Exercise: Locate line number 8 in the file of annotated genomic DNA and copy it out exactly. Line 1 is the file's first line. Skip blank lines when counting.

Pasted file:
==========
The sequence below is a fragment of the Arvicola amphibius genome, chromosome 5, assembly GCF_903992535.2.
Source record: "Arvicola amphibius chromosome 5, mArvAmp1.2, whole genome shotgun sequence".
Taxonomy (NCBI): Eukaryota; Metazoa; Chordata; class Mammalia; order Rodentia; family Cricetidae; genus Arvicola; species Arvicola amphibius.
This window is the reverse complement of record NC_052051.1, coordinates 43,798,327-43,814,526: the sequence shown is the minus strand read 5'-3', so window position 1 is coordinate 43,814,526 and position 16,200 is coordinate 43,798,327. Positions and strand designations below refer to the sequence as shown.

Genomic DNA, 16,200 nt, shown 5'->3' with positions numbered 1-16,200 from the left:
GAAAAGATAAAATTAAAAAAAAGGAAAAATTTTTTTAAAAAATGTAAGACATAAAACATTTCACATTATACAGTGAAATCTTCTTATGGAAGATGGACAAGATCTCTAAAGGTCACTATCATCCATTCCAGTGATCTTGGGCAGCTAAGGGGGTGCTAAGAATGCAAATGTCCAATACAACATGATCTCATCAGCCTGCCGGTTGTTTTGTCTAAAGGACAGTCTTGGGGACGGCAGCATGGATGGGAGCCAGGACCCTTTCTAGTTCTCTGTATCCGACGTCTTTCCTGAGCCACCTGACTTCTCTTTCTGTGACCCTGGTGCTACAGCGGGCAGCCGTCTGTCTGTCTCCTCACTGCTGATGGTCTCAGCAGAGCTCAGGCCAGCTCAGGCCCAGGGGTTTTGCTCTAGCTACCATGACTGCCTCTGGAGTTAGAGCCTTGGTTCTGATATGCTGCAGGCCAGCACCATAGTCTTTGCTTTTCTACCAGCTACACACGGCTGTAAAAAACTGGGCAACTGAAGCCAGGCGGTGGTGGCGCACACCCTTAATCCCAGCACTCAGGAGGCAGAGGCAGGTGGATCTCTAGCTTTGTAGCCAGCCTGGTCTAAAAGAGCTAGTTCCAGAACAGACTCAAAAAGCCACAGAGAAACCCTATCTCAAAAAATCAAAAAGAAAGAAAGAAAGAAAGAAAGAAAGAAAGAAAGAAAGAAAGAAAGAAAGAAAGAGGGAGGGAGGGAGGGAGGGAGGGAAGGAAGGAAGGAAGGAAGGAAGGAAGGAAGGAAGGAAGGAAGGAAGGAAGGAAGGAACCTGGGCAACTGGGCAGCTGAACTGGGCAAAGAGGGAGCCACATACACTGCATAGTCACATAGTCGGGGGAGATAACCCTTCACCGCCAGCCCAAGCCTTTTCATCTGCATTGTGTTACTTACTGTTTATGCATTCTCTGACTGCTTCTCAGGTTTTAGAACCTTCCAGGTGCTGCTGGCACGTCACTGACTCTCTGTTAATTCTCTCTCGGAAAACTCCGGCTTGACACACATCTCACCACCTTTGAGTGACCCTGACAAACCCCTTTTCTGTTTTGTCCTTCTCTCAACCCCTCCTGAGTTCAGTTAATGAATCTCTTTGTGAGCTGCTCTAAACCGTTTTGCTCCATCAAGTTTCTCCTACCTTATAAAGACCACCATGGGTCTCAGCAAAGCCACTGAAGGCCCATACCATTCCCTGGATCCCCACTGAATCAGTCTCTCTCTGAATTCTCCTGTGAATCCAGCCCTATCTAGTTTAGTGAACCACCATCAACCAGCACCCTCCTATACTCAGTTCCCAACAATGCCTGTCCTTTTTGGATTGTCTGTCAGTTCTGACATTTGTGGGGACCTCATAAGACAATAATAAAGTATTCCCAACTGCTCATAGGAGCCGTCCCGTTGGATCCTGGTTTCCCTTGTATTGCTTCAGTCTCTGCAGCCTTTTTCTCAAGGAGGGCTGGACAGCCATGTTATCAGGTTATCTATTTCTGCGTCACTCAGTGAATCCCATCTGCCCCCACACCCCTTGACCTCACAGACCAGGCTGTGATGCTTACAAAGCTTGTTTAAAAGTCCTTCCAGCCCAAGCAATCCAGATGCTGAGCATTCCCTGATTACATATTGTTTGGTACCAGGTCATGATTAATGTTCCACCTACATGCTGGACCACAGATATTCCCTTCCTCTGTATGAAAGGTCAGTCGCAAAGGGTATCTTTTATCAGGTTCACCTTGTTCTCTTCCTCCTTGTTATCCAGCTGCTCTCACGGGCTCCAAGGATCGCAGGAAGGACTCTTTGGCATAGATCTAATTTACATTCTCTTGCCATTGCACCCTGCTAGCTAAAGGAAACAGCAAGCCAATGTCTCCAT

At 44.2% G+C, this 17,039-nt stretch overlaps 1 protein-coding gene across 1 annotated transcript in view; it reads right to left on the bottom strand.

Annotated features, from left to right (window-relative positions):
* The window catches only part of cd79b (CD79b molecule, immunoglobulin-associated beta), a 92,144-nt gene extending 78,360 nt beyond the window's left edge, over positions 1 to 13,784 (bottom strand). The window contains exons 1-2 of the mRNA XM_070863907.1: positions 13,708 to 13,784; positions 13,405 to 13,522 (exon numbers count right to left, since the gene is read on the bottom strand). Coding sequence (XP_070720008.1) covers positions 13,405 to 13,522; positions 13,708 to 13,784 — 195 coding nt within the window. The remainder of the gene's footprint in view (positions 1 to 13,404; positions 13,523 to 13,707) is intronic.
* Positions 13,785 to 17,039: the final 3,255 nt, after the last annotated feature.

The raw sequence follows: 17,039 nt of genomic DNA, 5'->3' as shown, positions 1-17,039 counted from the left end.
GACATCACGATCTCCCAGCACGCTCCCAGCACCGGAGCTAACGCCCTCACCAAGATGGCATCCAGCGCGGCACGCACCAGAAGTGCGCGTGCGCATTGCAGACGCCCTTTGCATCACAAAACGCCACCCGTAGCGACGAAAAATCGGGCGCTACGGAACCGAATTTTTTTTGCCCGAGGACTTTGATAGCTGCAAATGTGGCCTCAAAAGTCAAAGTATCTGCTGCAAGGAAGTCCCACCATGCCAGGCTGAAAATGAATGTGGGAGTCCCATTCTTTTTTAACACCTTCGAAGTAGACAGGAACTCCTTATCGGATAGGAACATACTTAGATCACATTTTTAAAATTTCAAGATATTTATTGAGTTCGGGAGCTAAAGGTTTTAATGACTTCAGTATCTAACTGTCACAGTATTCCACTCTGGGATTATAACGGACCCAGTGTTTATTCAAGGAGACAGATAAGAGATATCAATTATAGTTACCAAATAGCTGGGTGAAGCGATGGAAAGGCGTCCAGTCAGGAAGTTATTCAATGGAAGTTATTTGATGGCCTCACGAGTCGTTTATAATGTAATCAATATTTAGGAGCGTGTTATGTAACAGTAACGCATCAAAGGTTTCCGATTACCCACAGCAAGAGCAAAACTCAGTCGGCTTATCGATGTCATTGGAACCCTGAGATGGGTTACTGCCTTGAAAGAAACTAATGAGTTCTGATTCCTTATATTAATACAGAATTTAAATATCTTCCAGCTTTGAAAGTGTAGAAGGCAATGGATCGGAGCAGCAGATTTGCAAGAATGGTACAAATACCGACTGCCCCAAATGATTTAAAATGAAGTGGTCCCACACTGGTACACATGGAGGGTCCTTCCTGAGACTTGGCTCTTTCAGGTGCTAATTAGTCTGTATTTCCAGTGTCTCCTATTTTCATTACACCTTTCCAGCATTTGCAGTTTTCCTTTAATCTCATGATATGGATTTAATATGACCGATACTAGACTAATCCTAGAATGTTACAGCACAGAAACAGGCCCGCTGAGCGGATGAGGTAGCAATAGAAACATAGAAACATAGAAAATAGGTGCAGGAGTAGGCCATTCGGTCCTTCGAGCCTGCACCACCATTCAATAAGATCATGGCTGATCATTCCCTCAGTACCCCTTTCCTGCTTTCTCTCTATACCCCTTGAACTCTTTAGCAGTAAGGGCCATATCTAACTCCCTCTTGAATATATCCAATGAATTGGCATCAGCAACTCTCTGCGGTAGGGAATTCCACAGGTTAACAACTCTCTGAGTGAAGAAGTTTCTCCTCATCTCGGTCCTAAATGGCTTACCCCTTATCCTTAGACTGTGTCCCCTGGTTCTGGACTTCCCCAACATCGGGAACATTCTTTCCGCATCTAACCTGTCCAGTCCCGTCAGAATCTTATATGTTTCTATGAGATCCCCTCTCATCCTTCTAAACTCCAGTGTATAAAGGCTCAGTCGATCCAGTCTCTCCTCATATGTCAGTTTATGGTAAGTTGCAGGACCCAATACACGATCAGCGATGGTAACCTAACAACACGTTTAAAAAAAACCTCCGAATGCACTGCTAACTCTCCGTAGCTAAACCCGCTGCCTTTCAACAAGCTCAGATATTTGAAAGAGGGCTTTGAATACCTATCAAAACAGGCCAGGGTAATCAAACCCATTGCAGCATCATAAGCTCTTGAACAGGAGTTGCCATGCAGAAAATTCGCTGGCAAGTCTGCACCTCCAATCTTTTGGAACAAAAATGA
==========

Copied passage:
Annotated features, from left to right (window-relative positions):